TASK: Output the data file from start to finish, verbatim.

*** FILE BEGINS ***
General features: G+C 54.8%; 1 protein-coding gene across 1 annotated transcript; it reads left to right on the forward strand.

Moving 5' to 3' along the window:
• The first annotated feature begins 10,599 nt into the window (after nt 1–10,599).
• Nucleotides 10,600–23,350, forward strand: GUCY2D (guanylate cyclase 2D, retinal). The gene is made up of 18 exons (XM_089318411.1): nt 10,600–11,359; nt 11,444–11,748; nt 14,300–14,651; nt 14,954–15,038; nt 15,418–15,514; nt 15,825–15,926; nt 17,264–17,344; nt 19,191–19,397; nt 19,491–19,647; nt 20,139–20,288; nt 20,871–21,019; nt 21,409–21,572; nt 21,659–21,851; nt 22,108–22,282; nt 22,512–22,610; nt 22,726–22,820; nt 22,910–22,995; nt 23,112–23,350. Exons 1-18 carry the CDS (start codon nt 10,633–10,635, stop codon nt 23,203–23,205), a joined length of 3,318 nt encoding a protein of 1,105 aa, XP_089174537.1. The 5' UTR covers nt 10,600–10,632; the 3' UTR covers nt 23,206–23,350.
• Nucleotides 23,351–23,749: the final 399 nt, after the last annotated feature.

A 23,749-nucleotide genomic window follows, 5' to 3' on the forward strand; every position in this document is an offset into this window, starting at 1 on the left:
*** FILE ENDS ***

General features: G+C 54.8%; 1 protein-coding gene across 1 annotated transcript; it reads left to right on the forward strand.

Moving 5' to 3' along the window:
• The first annotated feature begins 10,599 nt into the window (after nt 1–10,599).
• Nucleotides 10,600–23,350, forward strand: GUCY2D (guanylate cyclase 2D, retinal). The gene is made up of 18 exons (XM_089318411.1): nt 10,600–11,359; nt 11,444–11,748; nt 14,300–14,651; nt 14,954–15,038; nt 15,418–15,514; nt 15,825–15,926; nt 17,264–17,344; nt 19,191–19,397; nt 19,491–19,647; nt 20,139–20,288; nt 20,871–21,019; nt 21,409–21,572; nt 21,659–21,851; nt 22,108–22,282; nt 22,512–22,610; nt 22,726–22,820; nt 22,910–22,995; nt 23,112–23,350. Exons 1-18 carry the CDS (start codon nt 10,633–10,635, stop codon nt 23,203–23,205), a joined length of 3,318 nt encoding a protein of 1,105 aa, XP_089174537.1. The 5' UTR covers nt 10,600–10,632; the 3' UTR covers nt 23,206–23,350.
• Nucleotides 23,351–23,749: the final 399 nt, after the last annotated feature.

A 23,749-nucleotide genomic window follows, 5' to 3' on the forward strand; every position in this document is an offset into this window, starting at 1 on the left: